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The wide Roman Highway, Bataan

As it is National Heroes Day today, I thought it would be nice to feature a road in an area that witnessed the experiences and sacrifices of many heroes. I traveled to Bataan last July and took some photos of the roads there including the Roman Highway, which is the main corridor connecting many of the province’s major towns. Also called the Roman Superhighway, the highway originally had 2 lanes (bi-directional and undivided) with shoulders along both side of the road. Eventually, it was widened and extended to 4 lanes (2 per direction) with wide shoulders. The current Roman Highway has been expanded to 6 lanes with shoulders but for most parts appear to effectively have only 4 lanes and paved shoulders.

The wide Roman Highway does not carry much vehicular traffic

The road widening is not complete as most bridges have not been widened. These produce bottlenecks like the one in the photo where the additional lane is effectively relegated to a shoulder.

The highway is practically straight but presents many examples of sags and crests. For those into highway engineering, images like the ones I share in this post are textbook examples for sight distance topics.

Another sag vertical curve with a bridge near or at the lowest point in the sag. Again, notice that the additional lanes are currently discontinuous at the bridge and there’s a barrier (orange) to warn motorists and guide them back to the original carriageway.

The highway is used by many trucks as there are industrial centers located along the highway including the PNOC in Limay and what used to be called the Bataan Export Processing Zone (BEPZ now the Bataan Freeport) at the end of the highway in Mariveles.

The widening of the Roman Highway includes the addition of one lane per direction and a narrow shoulder just before the sidewalks. The shoulder could easily be configured into a bike lane but that third lane can easily be designated for bicycles considering the traffic is usually light at most sections of the highway.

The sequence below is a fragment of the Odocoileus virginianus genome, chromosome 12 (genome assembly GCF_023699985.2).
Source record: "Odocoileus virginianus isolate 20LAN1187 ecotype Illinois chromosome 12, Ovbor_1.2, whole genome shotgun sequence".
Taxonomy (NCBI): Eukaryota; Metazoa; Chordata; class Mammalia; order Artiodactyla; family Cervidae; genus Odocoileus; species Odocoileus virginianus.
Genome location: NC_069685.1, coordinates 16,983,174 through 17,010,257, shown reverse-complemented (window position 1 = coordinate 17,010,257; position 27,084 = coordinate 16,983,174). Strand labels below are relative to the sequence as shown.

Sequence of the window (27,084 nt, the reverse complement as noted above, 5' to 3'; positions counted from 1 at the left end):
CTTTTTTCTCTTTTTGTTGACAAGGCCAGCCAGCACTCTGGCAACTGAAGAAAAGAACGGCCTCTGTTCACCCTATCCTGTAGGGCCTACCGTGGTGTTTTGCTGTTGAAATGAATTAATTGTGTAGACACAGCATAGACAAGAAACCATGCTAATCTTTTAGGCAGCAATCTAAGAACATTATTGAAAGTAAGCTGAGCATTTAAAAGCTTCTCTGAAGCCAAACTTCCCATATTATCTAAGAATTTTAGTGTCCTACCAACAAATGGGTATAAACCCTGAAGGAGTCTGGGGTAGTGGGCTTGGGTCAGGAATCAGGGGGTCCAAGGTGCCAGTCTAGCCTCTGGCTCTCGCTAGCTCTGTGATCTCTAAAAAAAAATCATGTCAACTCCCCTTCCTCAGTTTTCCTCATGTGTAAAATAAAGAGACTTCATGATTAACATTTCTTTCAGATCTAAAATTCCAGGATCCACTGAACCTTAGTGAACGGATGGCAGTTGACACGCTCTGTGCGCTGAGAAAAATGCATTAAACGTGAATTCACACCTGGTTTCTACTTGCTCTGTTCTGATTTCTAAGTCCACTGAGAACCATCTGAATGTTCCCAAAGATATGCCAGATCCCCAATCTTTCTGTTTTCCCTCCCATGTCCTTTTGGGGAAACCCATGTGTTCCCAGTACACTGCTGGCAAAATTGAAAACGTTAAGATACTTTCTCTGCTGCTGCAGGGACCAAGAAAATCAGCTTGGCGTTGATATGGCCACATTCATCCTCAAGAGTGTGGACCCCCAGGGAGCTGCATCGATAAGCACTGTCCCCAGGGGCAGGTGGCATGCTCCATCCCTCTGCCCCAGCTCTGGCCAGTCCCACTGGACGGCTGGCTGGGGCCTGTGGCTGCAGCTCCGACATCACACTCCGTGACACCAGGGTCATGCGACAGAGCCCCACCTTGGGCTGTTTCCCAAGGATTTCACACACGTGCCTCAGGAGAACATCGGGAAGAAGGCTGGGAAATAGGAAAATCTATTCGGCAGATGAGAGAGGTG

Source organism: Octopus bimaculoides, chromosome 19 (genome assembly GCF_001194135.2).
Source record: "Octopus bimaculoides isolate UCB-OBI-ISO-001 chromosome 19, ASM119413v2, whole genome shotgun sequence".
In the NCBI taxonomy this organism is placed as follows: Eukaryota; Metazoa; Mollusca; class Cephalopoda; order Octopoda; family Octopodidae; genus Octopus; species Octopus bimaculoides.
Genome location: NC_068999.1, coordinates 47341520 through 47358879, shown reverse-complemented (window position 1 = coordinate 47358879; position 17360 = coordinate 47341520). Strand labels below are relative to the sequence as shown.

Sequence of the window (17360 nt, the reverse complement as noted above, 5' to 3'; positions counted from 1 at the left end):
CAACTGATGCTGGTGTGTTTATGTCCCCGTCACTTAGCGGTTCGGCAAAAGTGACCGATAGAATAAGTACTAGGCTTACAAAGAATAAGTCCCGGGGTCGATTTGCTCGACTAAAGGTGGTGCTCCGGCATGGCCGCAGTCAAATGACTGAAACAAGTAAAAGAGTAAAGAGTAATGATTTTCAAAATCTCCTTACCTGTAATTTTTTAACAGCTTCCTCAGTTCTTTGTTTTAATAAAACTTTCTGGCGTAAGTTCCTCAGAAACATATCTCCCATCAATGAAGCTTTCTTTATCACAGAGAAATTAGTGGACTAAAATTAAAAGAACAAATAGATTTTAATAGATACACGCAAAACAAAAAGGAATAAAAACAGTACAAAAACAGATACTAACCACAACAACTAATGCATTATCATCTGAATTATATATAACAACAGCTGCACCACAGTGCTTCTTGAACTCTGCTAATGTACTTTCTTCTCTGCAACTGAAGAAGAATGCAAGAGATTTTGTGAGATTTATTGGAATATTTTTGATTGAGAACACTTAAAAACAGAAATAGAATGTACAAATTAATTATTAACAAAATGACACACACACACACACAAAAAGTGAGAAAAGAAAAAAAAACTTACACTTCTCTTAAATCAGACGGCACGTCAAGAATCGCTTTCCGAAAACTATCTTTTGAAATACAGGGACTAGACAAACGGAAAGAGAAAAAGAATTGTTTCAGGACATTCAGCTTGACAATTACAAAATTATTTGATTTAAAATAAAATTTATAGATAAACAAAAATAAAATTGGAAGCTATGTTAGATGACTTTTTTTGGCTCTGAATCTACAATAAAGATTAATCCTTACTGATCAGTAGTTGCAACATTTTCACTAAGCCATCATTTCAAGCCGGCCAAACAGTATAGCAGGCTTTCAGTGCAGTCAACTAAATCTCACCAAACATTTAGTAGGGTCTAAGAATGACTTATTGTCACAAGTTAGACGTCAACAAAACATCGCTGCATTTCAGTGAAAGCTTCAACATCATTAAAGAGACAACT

A section where the bridge has already been widened features 3 wide lanes per direction. The shoulders are still there but are not included in the bridge.

LGUs are joining the No-Contact Apprehension bandwagon

Another view of the wide highway

 

More on Bataan roads in a future post. I also took photos of the Gov. J.J. Linao National Road (Pilar – Bagac Road), which is the main access road to the Mt. Samat Shrine.

On roadway expansions and induced demand

We start December with another shared article. Here is another excellent article from Todd Litman about roadway expansions and induced demand:

Litman, T. (November 28, 2021) “The Roadway Expansion Paradox,” Planetizen.com, https://www.planetizen.com/blogs/115395-roadway-expansion-paradox?utm_source=newswire&utm_medium=email&utm_campaign=news-12022021&mc_cid=89cc0b2638&mc_eid=9ccfe464b1 [Last accessed: 12/3/2021]

Note the list of references at the end of the article for further reading.

Sparing the trees

The Department of Public Works and Highways (DPWH) embarked on a major road widening project in the last administration. This continues today. One of the issues raised then was the cutting down of many trees along the roadside to give way to one additional lane along each direction of national roads. While conservationists and environmentalists were not successful in provinces like Tarlac where old camachile trees were cut down, the case in Pangasinan seems a bit more positive. Traffic along rural highways such as the Urdaneta-Calasiao-Dagupan Road can become heavy but not so much so that it requires two additional lanes to the original two. As such, while the shoulders can be paved as part of the lane widening program of the DPWH, the trees can actually be spared. I think the DPWH and the LGUs would just need to mark the trees to make them very visible at night time or when visibility is low along the highway.

dagupan-calasiao-urdanetaBig old trees, mostly mango trees line up the Urdaneta-Calasiao-Dagupan Highway along the newly paved lane that used to be a shoulder of this highway. These huge trees are fruit bearing and so one can imagine that part of the loss if these were to be cut down were the tons of mangoes that many people could benefit from.

img_0908Sections of the additional lanes are generally not usable for general traffic and revert to their previous use as parking spaces. These paved sections now also are useful as ‘solar driers’. Shown in the photo above is an example where grains of rice (palay) are laid out direct on the concrete pavement for natural drying under the sun. People (staff of the owners) guard these against animals, wayward motorists and possibly thieves. These staff will gather the grains when there is impending rains or when the day’s almost over to dry another day.